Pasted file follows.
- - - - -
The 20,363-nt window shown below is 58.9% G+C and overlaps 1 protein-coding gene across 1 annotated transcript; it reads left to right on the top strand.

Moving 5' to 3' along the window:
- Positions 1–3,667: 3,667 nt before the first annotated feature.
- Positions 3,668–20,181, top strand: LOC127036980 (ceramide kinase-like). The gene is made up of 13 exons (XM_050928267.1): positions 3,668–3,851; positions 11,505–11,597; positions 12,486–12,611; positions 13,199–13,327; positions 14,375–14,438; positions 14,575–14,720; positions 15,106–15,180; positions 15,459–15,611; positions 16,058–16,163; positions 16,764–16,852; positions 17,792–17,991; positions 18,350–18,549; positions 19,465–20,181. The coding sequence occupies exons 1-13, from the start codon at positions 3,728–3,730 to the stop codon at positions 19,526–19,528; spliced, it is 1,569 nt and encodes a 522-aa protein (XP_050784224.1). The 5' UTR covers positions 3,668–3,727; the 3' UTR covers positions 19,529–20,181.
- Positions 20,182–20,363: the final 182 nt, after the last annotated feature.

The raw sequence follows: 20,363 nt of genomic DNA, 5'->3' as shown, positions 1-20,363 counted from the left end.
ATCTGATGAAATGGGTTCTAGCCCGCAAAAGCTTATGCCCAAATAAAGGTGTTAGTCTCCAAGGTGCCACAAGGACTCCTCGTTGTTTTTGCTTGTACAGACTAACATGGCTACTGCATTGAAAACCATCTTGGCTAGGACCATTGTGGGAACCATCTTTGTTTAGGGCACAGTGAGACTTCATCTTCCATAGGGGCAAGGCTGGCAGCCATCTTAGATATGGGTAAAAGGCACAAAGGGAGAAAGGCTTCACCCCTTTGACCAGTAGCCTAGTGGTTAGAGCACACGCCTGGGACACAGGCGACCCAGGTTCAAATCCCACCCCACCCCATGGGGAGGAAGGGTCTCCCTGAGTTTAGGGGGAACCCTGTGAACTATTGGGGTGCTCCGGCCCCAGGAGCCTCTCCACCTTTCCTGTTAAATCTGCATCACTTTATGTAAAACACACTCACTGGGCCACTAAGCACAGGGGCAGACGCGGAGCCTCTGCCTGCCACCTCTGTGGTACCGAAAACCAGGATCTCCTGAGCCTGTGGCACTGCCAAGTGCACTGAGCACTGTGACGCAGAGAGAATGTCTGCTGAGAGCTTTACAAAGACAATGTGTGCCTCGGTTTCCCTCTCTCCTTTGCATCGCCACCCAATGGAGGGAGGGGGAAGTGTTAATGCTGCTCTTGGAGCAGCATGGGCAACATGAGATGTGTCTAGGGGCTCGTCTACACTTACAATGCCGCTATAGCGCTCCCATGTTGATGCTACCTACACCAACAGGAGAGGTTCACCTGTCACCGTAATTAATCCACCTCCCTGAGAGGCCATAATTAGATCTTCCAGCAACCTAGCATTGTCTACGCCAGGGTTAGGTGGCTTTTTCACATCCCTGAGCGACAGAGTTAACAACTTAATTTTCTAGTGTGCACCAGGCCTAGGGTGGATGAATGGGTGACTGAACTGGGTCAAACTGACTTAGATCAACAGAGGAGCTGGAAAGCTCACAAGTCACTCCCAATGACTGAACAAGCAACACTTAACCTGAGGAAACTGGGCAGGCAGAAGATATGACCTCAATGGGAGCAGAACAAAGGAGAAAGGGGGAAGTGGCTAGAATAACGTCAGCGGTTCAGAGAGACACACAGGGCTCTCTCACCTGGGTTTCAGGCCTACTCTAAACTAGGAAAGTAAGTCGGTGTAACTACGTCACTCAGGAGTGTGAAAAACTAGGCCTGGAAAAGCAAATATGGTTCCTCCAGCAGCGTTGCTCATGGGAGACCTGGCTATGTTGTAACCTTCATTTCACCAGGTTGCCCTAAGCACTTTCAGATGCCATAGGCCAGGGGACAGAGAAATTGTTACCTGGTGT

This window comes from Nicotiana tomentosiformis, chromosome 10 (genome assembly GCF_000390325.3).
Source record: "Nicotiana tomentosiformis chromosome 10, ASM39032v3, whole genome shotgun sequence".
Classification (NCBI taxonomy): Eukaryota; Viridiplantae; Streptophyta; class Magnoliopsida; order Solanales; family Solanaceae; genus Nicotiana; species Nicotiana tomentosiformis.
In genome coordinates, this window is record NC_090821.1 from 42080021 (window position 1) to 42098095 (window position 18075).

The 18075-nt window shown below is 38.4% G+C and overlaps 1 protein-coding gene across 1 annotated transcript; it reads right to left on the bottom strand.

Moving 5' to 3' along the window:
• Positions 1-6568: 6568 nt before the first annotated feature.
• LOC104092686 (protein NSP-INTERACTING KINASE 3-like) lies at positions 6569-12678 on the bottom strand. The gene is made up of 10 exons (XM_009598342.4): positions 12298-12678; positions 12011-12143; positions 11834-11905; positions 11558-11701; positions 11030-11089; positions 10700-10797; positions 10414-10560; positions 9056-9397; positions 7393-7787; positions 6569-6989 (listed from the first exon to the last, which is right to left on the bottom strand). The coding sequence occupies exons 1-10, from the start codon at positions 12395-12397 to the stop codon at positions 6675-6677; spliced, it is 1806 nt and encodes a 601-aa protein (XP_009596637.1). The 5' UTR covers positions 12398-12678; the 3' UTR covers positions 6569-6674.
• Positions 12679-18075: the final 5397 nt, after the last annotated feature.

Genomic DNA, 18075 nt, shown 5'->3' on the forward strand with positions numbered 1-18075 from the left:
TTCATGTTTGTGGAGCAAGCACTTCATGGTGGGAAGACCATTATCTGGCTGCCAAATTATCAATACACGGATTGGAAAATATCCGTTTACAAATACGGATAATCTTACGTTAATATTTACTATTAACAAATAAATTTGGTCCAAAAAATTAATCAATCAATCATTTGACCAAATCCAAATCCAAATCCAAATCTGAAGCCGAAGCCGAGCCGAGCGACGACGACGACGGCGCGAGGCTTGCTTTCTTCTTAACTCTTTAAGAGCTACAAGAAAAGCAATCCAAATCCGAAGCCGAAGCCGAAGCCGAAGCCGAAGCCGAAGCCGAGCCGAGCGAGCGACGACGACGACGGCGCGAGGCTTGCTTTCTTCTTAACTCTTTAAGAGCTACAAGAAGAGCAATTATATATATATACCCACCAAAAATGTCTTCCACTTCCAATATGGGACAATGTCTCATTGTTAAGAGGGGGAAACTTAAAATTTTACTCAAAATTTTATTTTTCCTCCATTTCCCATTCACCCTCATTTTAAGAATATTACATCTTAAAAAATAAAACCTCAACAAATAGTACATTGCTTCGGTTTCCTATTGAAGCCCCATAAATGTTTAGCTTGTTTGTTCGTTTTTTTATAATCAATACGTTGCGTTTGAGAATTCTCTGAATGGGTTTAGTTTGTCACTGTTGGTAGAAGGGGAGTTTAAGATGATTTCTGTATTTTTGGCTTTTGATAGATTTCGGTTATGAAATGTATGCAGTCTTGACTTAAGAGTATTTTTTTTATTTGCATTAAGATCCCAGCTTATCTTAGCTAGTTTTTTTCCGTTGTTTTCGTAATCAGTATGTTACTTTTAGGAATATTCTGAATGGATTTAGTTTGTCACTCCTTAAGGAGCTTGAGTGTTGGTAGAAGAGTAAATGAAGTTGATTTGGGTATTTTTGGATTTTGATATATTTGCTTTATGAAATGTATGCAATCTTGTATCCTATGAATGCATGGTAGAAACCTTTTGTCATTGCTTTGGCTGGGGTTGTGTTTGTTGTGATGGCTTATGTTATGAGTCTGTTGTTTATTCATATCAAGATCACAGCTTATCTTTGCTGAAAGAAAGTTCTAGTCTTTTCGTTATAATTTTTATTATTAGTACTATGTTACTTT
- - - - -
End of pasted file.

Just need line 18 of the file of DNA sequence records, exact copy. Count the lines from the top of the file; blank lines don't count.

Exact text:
TTCATGTTTGTGGAGCAAGCACTTCATGGTGGGAAGACCATTATCTGGCTGCCAAATTATCAATACACGGATTGGAAAATATCCGTTTACAAATACGGATAATCTTACGTTAATATTTACTATTAACAAATAAATTTGGTCCAAAAAATTAATCAATCAATCATTTGACCAAATCCAAATCCAAATCCAAATCTGAAGCCGAAGCCGAGCCGAGCGACGACGACGACGGCGCGAGGCTTGCTTTCTTCTTAACTCTTTAAGAGCTACAAGAAAAGCAATCCAAATCCGAAGCCGAAGCCGAAGCCGAAGCCGAAGCCGAAGCCGAGCCGAGCGAGCGACGACGACGACGGCGCGAGGCTTGCTTTCTTCTTAACTCTTTAAGAGCTACAAGAAGAGCAATTATATATATATACCCACCAAAAATGTCTTCCACTTCCAATATGGGACAATGTCTCATTGTTAAGAGGGGGAAACTTAAAATTTTACTCAAAATTTTATTTTTCCTCCATTTCCCATTCACCCTCATTTTAAGAATATTACATCTTAAAAAATAAAACCTCAACAAATAGTACATTGCTTCGGTTTCCTATTGAAGCCCCATAAATGTTTAGCTTGTTTGTTCGTTTTTTTATAATCAATACGTTGCGTTTGAGAATTCTCTGAATGGGTTTAGTTTGTCACTGTTGGTAGAAGGGGAGTTTAAGATGATTTCTGTATTTTTGGCTTTTGATAGATTTCGGTTATGAAATGTATGCAGTCTTGACTTAAGAGTATTTTTTTTATTTGCATTAAGATCCCAGCTTATCTTAGCTAGTTTTTTTCCGTTGTTTTCGTAATCAGTATGTTACTTTTAGGAATATTCTGAATGGATTTAGTTTGTCACTCCTTAAGGAGCTTGAGTGTTGGTAGAAGAGTAAATGAAGTTGATTTGGGTATTTTTGGATTTTGATATATTTGCTTTATGAAATGTATGCAATCTTGTATCCTATGAATGCATGGTAGAAACCTTTTGTCATTGCTTTGGCTGGGGTTGTGTTTGTTGTGATGGCTTATGTTATGAGTCTGTTGTTTATTCATATCAAGATCACAGCTTATCTTTGCTGAAAGAAAGTTCTAGTCTTTTCGTTATAATTTTTATTATTAGTACTATGTTACTTT